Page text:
At last the war was over and we could all breathe a sigh of relief and get on with our lives. It was an exciting time too, for both young and old, in the cities of the United Kingdom and in the countryside, with things that had laid dormant for five years suddenly coming alive again.
Businesses swiftly got back to producing whatever it was they had been producing before the war machine forced them into building for military requirements. Shops started getting stocks of peacetime goods again, though rationing was still to go on for some considerable time, and queues still formed outside many shops, as housewives hunted for something special for the old man’s tea, or a bit of decent cloth to make a dress for that birthday party coming up at the end of next week!
A man suddenly appeared in our street every night, carrying a long pole, with a hook on the far end, and he stopped at all the street lights, poked his pole up into the globe at the top, gave it a little jerk and lo-and-behold, the lights came on. This was something we kids had never seen before, street lights were banned during hostilities, to hopefully confuse the Germans into thinking that it wasn’t a city they were flying over.
I’m sure the street lights were on before the war, but I was only four then and I had little or no recollection of them, so it was something exciting and new to us. We even followed him for the first week or so, on his regular nightly visits, to watch him do his work, but of course we soon got bored with that and left him to carry on, on his own.
Another wonderful thing was the return, in confectioners’ windows, of lots of lovely sweets and chocolate, items sadly in short supply for the past five years. Of course, all that kind of stuff was still rationed too, but it was fantastic to suddenly have such a choice to choose from, when we took our ration books there and made a purchase, we could spend half an hour drooling over it all before finally making a choice and picking something.
One of the luxury items that had actually come onto the market during the latter part of the war were nylons! These stockings, guaranteed to make girls swoon with delight, weren’t yet available in British shops, that was to come a few years later on. There were a lot of American soldiers stationed in Britain and someone somewhere in America had told them before they left their homeland that this was the prize that won a girl’s heart ‘over there’ and they should go nowhere without at least on pair tucked away in a pocket — it worked!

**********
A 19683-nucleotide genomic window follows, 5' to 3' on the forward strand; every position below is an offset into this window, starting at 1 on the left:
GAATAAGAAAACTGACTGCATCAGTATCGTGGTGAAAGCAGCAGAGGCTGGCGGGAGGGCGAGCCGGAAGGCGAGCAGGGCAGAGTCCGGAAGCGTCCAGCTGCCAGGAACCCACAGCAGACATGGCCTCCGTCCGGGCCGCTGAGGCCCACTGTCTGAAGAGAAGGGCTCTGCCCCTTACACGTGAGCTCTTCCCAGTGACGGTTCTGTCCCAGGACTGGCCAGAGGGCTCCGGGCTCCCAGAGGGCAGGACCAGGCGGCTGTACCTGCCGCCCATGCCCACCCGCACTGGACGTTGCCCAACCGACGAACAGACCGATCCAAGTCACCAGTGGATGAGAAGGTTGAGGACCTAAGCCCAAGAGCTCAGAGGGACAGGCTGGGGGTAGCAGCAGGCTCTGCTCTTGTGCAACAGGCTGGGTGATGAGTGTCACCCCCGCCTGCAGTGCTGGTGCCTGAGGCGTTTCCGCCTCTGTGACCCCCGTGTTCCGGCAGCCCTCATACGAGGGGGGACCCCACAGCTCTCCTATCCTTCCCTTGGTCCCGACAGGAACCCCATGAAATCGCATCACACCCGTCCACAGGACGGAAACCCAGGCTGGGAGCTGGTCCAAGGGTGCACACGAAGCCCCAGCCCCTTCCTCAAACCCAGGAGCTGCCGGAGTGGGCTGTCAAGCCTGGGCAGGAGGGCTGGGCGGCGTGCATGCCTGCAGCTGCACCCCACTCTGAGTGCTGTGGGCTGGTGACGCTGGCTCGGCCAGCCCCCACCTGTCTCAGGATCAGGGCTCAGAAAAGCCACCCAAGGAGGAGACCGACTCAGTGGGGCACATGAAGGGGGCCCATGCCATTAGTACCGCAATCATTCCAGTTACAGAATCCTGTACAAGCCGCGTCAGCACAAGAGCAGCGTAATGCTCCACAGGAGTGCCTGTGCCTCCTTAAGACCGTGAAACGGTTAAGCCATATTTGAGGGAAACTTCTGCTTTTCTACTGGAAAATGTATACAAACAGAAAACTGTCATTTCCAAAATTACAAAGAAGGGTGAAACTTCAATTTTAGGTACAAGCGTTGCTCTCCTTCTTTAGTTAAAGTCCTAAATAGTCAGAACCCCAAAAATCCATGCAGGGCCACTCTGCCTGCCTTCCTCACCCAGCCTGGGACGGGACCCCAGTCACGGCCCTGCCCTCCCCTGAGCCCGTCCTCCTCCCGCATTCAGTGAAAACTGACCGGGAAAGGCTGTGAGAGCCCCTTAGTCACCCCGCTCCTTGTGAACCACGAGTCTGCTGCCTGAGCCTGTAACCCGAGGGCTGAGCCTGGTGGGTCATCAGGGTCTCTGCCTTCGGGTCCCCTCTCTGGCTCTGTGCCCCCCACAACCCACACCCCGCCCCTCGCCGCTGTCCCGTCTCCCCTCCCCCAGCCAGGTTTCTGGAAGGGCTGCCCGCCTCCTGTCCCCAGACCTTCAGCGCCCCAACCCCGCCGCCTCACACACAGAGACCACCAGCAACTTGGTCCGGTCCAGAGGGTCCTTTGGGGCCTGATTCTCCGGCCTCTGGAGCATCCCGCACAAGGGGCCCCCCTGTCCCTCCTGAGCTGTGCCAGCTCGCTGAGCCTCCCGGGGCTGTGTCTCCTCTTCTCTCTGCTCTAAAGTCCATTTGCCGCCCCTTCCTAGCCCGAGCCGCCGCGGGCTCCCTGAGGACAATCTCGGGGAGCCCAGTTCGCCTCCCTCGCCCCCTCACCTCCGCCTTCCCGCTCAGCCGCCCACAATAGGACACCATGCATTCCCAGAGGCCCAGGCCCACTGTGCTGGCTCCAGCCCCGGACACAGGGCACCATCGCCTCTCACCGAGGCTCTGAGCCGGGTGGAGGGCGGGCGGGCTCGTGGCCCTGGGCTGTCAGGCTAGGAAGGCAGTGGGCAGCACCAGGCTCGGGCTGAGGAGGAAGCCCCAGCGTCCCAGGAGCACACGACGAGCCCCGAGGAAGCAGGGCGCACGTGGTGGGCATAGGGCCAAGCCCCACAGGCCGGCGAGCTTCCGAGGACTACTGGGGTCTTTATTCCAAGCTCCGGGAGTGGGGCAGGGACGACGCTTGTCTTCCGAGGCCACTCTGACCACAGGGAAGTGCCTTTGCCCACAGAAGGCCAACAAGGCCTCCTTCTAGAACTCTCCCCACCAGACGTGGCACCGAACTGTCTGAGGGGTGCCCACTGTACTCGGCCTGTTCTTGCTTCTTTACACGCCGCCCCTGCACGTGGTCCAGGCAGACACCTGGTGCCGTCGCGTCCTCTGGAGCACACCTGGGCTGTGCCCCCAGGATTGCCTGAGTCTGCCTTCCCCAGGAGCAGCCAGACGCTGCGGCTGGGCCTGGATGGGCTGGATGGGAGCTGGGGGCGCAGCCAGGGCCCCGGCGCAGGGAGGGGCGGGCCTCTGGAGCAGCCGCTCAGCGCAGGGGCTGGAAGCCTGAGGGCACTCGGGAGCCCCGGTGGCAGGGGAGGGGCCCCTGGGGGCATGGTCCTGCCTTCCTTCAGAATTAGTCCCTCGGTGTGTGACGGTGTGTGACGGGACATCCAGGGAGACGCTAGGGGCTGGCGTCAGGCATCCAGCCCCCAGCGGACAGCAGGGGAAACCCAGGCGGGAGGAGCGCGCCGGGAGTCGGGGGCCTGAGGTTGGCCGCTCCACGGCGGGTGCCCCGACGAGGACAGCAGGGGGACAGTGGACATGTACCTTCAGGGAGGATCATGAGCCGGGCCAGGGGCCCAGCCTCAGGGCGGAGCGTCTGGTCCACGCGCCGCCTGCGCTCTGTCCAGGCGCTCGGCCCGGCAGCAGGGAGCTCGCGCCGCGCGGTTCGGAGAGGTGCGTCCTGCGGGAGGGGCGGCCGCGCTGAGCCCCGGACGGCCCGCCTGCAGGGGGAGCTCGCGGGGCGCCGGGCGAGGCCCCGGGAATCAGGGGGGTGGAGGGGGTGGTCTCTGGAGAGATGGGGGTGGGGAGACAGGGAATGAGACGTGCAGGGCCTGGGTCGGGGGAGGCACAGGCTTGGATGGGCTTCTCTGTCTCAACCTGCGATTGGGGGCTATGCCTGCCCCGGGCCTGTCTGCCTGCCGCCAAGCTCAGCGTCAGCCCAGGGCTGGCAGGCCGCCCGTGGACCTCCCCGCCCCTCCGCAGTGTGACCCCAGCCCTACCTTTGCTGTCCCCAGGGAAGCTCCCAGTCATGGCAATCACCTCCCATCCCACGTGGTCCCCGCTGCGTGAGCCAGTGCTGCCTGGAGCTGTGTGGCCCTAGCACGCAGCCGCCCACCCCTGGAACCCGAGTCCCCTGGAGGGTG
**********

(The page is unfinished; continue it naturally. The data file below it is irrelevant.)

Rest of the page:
Another of the changes that took place as soon as the war was over, was the removal and disposal of gas-masks. We had had to carry one of the small cardboard boxes with us, every day we went to school, though most of us hated them. They bumped about on the hip and made running harder when we were in the playground. What’s more, it turned out they were never needed, except for the one occasion soon after the beginning of hostilities.
All the local tradesmen got going again. The milkman returned to his round, bringing fresh milk on the back of his cart, which he ladled into housewives’ own bottles for a while, until he became industrialised and put the milk in his own bottles before he left his dairy. It made his round a lot quicker and no doubt was a lot more hygienic as well!
Then there was the postman, who had been delivering letters once a day since 1939, but now he returned to making two deliveries a day — the post was actually efficient in those days, not a bit like the rubbish we have to put up with today! There was also a continuous stream of green-grocers, coal-men, ice-cream vendors and rag-and-bone men, all on their carts and all eager to do business.
We really thought the future had arrived in 1948, surely nothing could get any better than this! Little did we know about the really great wonders, hiding quietly in the future — colour television, computers, space travel, the internet, sleek high powered cars that could travel safely at over 100 miles an hour, processed and frozen foods and so much else as well. But for all its comparative simplicity, those immediate post-war days were very good I’m glad I was at the right age to enjoy them to the full!